At the onset of the spring of 2018, the Dartmouth College football team hired of former NFL head coach and Big Green wide receiver David Shula ’81 to be the team’s receivers coach.

Shula spent 15 seasons coaching in the NFL, the last five as the head coach of the Cincinnati Bengals (1992-96) as one of the youngest head coaches — 32 when he was hired — the league has ever had. His final full season in Cincinnati was his best, leading the squad to a 7-9 record and a tie for second place in the AFC Central in 1995.

“I appreciate the opportunity that Coach Teevens has given me,” Shula said. “I am lucky to be married to a member of the Class of 1981, and our oldest son is an ’06, so Dartmouth roots run deep. I look forward to helping Dartmouth continue its championship tradition.”

After signing out of Dartmouth as an undrafted free agent with the Baltimore Colts in 1981, Shula spent one season on the roster and saw action in all 16 games as a kickoff and punt returner. The following year, he began his coaching career on the staff of the Miami Dolphins under the tutelage of his father, Don Shula, in the final game of the regular season and all the way to the Super Bowl while filling in for the departed offensive coordinator.

Shula served as the wide receivers coach for the next three seasons, overseeing the likes of young players like Mark Clayton and Mark Duper. In 1985, he took on the duties of the quarterbacks coach as well, working with Hall of Famer Dan Marino, before turning his full attention to the men behind center in 1988.

After seven years with the Dolphins, he was hired by the Dallas Cowboys to help start the rebuilding process under new head coach Jimmy Johnson as his offensive coordinator and quarterbacks coach. During Shula’s two years in that role, he mentored a rookie quarterback named Troy Aikman, helping him win seven games in his second year in the league.

In 1991, Shula joined the Bengals staff as the wide receivers coach under Sam Wyche, then took over head coaching duties the following year.

Shula is one of the most prolific receivers in Dartmouth history and still ranks sixth all-time with 1,822 receiving yards as well as eighth with 133 receptions in three seasons on the varsity squad. Two of his three years still sit among the top 20 in both receptions and yardage with 49 catches for 656 yards as a sophomore — with Teevens playing quarterback — and 52 grabs for 758 yards as a senior in 1980.

Shula, a 1981 graduate with a degree in history, has spent the past 20-plus years working in various capacities for the family restaurant, Shula’s Steak House, helping the chain grow from six to 30 restaurants while serving as the president of the company.

“Dave and his family are a wonderful addition to Dartmouth and our football program,” Teevens said. “His love of the college, expertise in the game, experience and character will have a significant impact on everyone associated with Dartmouth Football.”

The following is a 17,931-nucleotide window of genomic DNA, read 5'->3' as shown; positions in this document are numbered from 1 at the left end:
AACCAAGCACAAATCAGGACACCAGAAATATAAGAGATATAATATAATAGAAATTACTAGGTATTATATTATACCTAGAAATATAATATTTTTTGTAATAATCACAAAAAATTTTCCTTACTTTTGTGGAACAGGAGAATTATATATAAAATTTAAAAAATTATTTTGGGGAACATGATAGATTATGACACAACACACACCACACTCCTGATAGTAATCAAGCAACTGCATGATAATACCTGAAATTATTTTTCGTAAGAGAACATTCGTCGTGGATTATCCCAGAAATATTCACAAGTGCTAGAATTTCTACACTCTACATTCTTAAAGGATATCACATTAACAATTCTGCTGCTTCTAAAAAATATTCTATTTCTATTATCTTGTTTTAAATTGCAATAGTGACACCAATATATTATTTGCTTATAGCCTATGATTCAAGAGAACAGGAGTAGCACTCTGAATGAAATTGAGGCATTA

Assistant Coach - Offensive Tackles/Tight Ends
Cheston Blackshear

Recruiting Area: Alaska, Colorado, Idaho, Montana, Oregon, Texas (western), Utah, Washington, Wyoming

Blackshear joined the Dartmouth coaching staff during the spring of 2017 after three years at Nevada as the tight ends coach. With the Big Green, his responsibilities include coaching the tight ends as well as the offensive tackles. In his first year with the Big Green, he tutored All-Ivy League honorable mention tight end Stephen Johnston.

Between two stints in the Mountain West with Nevada (2014-16) and New Mexico (2009-12), Blackshear spent a season at Georgetown. With the Lobos, he coached Jarred Gipson to all-conference honors twice.

At New Mexico, Blackshear guided Lucas Reed to Freshman All-America honors in 2009, first-team all-conference recognition the following year, and an All-America selection to go along with being named a John Mackey Award candidate. Blackshear also coached offensive lineman Byron Bell, who is starting his seventh season in the NFL in 2017.

Blackshear is no stranger to the Ivy League as he spent three seasons at Columbia (2006-08). Prior to that, he served as a graduate assistant at Illinois (2005) and at his alma mater, Florida (2002-04).

Blackshear entered coaching after an outstanding playing career at the University of Florida. He was a four-year letterwinner (1996-99), earning second-team All-Southeastern Conference as a senior while being awarded the Fergie Ferguson Award as the senior with the most leadership, character and courage. Blackshear played in four bowl games, including the 1997 Sugar Bowl when the Gators won the national championship.

Following his 2000 graduation with a degree in business administration, Blackshear signed with the Carolina Panthers. He played guard with Orlando of the XFL in 2000-01, helping the Rage lead the league in rushing.